We can see a recap of the value of the variable:

Now we know the rudimentary basics of how to build a (super) simple flow, how to run it, and how to view the values after it completes. We defined the variable ButtonPressed upon adding the Display message-action previously.

Beyond Hello world

What else can we do with Power Automate Desktop? A lot! It has quite a bit of actions you can chain together. Under System you can find a lot of useful capabilities such as running an application, playing a sound, taking a screenshot, running JavaScript and similar.

File and folder capabilities are also there. Manipulating files, writing entries to a text file, processing CSV files – all the useful bits are here also.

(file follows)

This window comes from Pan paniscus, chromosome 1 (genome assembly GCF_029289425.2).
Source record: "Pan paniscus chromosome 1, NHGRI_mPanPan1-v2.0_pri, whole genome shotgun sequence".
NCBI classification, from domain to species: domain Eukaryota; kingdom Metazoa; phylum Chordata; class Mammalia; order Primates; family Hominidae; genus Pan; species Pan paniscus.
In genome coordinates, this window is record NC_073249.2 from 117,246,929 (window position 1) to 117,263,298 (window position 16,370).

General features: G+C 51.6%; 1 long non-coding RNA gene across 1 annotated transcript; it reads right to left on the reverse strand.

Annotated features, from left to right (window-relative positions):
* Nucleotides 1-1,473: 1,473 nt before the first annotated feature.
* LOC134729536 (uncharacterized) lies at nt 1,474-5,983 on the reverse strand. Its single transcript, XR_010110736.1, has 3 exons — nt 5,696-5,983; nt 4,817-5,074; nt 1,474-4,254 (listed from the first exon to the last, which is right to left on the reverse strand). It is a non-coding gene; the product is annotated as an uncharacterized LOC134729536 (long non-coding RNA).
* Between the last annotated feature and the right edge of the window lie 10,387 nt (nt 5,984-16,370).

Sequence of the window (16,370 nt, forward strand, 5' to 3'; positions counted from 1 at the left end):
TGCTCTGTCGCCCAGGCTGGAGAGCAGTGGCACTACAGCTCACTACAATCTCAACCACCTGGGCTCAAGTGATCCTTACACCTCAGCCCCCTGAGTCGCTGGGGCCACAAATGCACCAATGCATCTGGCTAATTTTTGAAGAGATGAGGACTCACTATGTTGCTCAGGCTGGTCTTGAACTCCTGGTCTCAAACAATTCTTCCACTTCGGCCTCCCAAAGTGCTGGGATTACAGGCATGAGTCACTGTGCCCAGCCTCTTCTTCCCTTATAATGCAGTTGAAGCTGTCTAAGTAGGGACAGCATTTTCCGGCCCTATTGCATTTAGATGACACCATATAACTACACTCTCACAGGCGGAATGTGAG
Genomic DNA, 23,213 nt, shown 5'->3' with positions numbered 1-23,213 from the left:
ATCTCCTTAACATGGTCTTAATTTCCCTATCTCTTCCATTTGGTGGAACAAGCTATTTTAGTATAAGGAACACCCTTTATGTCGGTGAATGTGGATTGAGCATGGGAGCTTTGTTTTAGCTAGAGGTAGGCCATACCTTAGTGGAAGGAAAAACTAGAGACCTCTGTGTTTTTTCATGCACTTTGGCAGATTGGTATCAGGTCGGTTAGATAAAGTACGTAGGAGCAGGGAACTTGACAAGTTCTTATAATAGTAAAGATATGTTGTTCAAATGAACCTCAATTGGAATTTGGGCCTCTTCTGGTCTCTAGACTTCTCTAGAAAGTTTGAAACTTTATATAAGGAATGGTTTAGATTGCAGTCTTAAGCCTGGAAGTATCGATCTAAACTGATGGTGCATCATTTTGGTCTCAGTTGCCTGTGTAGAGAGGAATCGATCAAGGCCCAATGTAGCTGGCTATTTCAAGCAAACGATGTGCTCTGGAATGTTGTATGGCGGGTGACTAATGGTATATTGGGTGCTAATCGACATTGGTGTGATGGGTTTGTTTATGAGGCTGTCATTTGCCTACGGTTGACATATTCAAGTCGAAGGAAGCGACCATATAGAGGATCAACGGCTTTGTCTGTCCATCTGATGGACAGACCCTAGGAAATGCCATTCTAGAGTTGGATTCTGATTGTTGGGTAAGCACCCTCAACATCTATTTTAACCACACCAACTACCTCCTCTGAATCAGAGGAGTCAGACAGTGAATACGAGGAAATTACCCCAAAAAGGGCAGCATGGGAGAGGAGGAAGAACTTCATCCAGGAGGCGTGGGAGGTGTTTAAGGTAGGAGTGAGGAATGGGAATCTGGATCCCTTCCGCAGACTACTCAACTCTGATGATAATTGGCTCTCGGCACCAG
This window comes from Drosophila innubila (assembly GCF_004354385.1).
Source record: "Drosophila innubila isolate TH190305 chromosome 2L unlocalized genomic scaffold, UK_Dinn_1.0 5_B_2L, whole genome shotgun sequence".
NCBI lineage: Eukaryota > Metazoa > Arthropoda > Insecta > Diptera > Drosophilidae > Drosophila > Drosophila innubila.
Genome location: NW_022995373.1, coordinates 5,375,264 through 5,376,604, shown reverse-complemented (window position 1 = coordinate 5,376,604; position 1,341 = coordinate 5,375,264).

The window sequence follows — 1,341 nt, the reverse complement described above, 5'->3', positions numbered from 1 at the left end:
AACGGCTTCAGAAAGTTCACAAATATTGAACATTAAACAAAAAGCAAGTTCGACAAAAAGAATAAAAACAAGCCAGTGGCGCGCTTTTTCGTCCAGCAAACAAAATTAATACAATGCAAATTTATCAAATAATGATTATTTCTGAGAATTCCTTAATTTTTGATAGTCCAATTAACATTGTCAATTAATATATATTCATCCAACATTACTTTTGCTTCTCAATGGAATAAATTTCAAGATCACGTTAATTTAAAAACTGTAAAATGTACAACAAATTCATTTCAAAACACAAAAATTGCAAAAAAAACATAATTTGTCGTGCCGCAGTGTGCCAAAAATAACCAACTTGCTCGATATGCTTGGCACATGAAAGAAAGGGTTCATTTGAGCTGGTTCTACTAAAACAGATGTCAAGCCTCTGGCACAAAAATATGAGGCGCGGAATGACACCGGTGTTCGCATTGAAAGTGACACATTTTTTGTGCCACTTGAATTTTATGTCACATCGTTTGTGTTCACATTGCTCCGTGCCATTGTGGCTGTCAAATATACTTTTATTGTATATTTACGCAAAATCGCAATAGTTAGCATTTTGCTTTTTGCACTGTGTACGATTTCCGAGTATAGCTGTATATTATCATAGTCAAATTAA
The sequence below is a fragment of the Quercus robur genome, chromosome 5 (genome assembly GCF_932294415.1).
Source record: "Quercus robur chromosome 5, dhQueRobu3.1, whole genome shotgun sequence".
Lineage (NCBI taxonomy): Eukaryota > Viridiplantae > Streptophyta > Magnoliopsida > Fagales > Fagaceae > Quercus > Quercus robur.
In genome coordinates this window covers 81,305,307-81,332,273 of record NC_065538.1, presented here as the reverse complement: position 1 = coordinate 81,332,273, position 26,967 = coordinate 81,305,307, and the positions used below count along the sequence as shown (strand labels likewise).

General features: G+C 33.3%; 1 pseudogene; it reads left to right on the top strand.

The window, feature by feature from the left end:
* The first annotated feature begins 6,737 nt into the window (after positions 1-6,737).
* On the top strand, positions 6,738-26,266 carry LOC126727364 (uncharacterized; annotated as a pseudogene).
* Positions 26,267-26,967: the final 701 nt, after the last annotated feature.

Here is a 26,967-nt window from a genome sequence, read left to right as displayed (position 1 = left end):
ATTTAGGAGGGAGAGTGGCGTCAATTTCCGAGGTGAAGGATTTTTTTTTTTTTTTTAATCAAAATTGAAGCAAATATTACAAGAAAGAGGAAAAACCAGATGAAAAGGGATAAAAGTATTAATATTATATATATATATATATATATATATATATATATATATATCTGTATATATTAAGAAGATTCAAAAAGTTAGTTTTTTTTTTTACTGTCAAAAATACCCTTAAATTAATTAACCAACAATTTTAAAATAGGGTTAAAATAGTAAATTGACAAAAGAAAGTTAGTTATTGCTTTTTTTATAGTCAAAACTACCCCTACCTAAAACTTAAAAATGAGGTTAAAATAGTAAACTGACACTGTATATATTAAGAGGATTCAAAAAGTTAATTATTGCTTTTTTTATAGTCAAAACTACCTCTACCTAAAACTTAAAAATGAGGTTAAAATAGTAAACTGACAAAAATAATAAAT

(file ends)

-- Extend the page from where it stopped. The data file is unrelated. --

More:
Under UI Automation you can find more advanced capabilities for managing elements on the desktop. One example is to extract data from a given window. It’s quite rough, meaning that you get text out – but perhaps you need to verify that something exists within a specific app running on the desktop.

Note: Many aspects of the UI Automation and Web Automation break if you have multiple displays. I resolved this by spinning up PDA in a Virtual Machine, that exposes only a single display for the VM.

You can also instruct PAD to click on a specific UI element on the screen. Depending on the type of application, there might be built-in controls for this.

Here’s an example. I automated my browser (Firefox) to open a new tab, navigate to Google, search for something, and finally taking a screenshot of the results. These results could then be parsed later.

You can see the browser on the left, and PAD running on the right. The specific actions are: